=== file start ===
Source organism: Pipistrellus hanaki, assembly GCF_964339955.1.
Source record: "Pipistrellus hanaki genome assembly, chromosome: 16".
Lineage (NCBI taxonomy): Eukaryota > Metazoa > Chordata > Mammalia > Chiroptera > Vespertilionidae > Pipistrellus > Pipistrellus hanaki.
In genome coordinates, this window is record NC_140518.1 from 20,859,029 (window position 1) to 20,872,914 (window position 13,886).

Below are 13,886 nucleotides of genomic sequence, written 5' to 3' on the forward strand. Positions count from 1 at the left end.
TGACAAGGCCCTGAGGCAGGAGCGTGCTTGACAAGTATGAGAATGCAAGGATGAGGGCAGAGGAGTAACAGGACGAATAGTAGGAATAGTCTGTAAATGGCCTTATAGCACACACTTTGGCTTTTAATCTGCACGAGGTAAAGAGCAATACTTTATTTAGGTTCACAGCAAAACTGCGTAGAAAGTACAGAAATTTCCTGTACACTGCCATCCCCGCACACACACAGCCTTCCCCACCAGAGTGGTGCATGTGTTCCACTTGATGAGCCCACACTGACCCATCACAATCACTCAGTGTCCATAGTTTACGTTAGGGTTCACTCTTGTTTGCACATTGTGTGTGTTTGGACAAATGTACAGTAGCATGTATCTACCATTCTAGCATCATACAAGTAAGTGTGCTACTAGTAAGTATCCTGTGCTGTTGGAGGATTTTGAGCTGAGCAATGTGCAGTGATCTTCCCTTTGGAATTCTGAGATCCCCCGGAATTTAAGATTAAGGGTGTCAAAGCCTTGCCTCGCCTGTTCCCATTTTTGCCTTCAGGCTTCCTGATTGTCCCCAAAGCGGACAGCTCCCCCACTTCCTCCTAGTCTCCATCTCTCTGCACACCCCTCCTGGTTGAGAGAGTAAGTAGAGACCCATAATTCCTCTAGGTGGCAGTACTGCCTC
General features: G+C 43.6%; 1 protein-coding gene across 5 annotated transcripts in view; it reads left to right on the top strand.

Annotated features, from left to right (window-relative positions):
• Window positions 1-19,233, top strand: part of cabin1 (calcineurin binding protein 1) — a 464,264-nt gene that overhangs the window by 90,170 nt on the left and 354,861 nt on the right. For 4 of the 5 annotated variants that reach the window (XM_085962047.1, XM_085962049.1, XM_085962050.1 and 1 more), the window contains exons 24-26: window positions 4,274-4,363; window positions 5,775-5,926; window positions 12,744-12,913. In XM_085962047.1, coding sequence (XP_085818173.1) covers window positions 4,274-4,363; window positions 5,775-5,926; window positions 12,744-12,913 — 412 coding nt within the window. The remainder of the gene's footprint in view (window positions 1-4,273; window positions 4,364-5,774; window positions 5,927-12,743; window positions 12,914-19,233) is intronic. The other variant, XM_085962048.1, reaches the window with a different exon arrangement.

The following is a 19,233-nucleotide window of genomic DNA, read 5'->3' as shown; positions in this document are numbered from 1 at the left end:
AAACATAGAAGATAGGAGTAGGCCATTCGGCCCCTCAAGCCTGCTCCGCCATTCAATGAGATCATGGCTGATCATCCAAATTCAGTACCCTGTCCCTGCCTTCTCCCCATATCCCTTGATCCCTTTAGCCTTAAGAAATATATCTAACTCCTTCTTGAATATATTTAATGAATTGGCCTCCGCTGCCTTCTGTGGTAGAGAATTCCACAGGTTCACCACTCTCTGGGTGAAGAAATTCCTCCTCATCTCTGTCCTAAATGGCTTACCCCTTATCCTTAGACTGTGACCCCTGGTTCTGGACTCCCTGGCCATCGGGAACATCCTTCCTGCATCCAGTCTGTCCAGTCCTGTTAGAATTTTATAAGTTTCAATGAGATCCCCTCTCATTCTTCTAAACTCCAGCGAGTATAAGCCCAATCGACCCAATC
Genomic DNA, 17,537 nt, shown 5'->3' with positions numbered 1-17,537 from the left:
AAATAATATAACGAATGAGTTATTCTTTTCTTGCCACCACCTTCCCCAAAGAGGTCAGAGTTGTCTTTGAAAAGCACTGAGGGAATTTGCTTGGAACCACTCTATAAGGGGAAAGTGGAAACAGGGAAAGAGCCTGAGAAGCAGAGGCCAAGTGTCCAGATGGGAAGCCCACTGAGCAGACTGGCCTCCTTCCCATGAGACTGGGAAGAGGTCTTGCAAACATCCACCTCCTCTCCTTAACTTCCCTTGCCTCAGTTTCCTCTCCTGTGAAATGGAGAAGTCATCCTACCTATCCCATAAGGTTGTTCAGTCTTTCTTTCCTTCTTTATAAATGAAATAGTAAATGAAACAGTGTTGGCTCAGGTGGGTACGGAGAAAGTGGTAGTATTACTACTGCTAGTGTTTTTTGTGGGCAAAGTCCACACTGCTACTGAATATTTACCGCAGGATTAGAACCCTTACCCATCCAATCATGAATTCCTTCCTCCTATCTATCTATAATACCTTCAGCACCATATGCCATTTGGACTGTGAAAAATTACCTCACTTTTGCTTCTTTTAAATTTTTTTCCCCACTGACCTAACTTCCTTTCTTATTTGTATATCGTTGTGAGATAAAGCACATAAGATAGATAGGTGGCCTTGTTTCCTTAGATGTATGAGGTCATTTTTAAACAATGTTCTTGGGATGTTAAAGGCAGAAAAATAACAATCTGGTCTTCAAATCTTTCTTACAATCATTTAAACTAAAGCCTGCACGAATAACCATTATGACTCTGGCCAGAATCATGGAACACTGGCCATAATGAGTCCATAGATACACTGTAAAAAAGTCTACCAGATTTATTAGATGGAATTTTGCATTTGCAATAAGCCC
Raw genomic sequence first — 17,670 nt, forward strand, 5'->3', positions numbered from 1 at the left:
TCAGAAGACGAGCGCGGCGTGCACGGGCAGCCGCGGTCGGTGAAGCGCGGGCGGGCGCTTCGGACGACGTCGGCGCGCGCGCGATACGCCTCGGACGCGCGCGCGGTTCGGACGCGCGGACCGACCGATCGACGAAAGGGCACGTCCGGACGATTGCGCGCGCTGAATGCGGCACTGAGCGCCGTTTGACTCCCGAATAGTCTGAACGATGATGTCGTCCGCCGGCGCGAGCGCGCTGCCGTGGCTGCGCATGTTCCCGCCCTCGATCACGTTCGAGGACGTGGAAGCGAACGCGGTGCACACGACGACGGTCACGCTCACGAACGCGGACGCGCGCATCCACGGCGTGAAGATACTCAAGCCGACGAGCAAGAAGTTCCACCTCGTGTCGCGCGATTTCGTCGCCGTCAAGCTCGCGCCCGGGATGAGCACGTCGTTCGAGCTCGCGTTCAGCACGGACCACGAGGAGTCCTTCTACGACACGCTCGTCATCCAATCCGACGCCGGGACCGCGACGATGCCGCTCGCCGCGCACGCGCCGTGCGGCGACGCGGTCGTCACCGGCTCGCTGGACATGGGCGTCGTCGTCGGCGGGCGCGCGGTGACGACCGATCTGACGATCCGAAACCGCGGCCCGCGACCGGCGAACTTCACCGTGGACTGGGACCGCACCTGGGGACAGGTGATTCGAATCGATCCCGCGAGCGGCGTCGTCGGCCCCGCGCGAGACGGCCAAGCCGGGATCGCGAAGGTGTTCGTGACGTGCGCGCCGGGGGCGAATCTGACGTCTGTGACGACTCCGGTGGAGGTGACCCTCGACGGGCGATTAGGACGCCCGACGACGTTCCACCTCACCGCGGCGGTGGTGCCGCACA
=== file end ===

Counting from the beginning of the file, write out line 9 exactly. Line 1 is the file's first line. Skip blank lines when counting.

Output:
• Window positions 1-19,233, top strand: part of cabin1 (calcineurin binding protein 1) — a 464,264-nt gene that overhangs the window by 90,170 nt on the left and 354,861 nt on the right. For 4 of the 5 annotated variants that reach the window (XM_085962047.1, XM_085962049.1, XM_085962050.1 and 1 more), the window contains exons 24-26: window positions 4,274-4,363; window positions 5,775-5,926; window positions 12,744-12,913. In XM_085962047.1, coding sequence (XP_085818173.1) covers window positions 4,274-4,363; window positions 5,775-5,926; window positions 12,744-12,913 — 412 coding nt within the window. The remainder of the gene's footprint in view (window positions 1-4,273; window positions 4,364-5,774; window positions 5,927-12,743; window positions 12,914-19,233) is intronic. The other variant, XM_085962048.1, reaches the window with a different exon arrangement.